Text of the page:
Fluke and lice will be the main parasites bothering cattle over winter. If left unchecked, cattle performance will suffer.

When it comes to dosing, taking your time to treat animals properly is as important for effective parasite control.

Outlined are five tips for treating fluke and lice in cattle.

1. Choosing the right fluke product

Dosing for fluke is not just as simple as buying a product and then administering it to cattle.

Some products treat fluke at the early immature and immature stages. They are best used two to three weeks after cattle are housed.

Other products target mature fluke, which means treatment should be around eight to 10 weeks post-housing.

Therefore, pay attention to what product you buy. Don’t just lift the cheapest product off the shelf, as the optimum time for using the dose may have passed.

Autumn-calving cows, finishing cattle and stores destined for sale in early spring will benefit from a fluke product that targets the parasite at the immature stage.

This will maximise weight gain on a concentrate diet and improve the chance of cows going back in-calf.

Dry spring-calving cows can be treated with the same product or given a dose that targets mature fluke if it is more practical.

2. Weighing cattle before dosing

Weighing cattle improves the accuracy of the dose administered. Under-dosing is worse than over-dosing, as not all parasites will be killed. More often than not, a follow-up dose is required which comes at a cost.

If there is no weighbridge on farm, group animals in the race so they are evenly sized and set the dosing rate to the heaviest animal in each pass.

3. Dosing guns and applicators

Make sure dosing guns and applicators are clean and properly calibrated. A quick calibration check is to fill the gun with 20ml to 30ml of water and discharge in a jar. Use an old syringe to suck up the discharged water to check the volume.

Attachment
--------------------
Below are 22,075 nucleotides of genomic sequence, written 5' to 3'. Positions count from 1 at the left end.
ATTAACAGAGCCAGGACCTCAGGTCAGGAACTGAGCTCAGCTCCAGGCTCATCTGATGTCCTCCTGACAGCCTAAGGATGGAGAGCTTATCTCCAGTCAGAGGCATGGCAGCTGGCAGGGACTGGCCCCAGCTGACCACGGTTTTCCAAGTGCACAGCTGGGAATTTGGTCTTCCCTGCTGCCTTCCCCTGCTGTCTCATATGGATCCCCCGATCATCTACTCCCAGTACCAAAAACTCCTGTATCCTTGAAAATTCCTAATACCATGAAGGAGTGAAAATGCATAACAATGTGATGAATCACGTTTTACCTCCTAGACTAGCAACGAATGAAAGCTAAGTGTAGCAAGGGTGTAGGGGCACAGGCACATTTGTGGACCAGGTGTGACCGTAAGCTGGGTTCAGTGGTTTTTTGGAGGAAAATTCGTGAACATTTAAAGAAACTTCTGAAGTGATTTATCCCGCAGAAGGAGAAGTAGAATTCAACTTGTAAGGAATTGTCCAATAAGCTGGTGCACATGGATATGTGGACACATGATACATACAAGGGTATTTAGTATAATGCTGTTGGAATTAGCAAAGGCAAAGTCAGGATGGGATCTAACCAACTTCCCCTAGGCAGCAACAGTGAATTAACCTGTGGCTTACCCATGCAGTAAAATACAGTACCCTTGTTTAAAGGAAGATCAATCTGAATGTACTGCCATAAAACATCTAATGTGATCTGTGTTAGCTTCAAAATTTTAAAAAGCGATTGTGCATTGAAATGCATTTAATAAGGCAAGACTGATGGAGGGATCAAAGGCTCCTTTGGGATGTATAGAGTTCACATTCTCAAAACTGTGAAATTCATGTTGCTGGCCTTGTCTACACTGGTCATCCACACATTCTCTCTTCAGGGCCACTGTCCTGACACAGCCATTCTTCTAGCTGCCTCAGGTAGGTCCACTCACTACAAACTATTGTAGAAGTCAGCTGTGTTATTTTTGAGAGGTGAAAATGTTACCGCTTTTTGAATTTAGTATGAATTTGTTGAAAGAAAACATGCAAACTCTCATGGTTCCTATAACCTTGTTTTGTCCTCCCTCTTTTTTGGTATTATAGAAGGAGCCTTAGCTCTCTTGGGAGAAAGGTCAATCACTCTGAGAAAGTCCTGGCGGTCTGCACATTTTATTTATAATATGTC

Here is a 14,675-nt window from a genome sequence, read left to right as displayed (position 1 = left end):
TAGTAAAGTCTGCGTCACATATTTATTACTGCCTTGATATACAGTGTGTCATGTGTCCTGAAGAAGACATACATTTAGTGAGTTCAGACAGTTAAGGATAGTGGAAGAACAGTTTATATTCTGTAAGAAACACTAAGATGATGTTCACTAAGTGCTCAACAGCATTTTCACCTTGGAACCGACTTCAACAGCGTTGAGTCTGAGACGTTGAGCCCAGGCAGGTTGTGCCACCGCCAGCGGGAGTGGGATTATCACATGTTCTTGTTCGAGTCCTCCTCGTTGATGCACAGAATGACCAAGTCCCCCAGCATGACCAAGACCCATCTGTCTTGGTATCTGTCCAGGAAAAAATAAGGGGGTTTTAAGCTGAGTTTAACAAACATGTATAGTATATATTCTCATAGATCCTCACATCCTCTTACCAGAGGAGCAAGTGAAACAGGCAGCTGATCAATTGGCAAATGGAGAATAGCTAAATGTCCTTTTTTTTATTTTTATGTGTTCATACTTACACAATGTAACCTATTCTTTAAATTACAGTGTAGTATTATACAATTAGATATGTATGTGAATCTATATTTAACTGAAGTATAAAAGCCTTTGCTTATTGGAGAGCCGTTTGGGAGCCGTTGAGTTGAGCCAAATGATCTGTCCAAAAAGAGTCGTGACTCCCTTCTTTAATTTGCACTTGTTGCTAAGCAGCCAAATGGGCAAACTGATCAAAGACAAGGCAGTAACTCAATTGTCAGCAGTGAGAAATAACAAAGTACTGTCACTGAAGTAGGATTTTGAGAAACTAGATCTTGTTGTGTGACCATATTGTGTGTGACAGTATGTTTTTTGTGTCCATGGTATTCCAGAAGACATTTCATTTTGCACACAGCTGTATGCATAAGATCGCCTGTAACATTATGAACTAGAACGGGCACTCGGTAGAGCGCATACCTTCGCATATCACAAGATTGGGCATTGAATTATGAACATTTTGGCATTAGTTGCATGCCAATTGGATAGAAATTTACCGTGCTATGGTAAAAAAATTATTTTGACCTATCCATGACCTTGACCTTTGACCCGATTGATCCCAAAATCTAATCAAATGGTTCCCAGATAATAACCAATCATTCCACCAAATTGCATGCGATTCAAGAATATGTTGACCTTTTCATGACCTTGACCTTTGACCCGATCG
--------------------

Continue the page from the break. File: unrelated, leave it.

If there are air bubbles present in the gun, always expel them before dosing, otherwise animals will not get the recommended dosing rate.

If using an injected product, replace needles at regular intervals, as repeated use will cause them to become blunt.

4. Accurate dosing technique

Only dose animals that are properly secured in a headlock or handling race. Do not try to apply pour-on products to animals standing in group pens in a handling unit or in the shed. This only leads to dosing products being wasted or applied incorrectly.

With an oral fluke product, a head scoop is recommended. Using a long-reach hook applicator is also a big help to keep the animal’s head up, thereby reducing the amount spat out by cattle.

5. Lice

Most lice products have a set volume for treating cattle and often have an applicator spout on the bottle.

Again, treat animals that are secured in a race, so that the product is applied properly and choose a product that targets biting and sucking lice.

Clipping cattle along the back can help reduce problems with lice.

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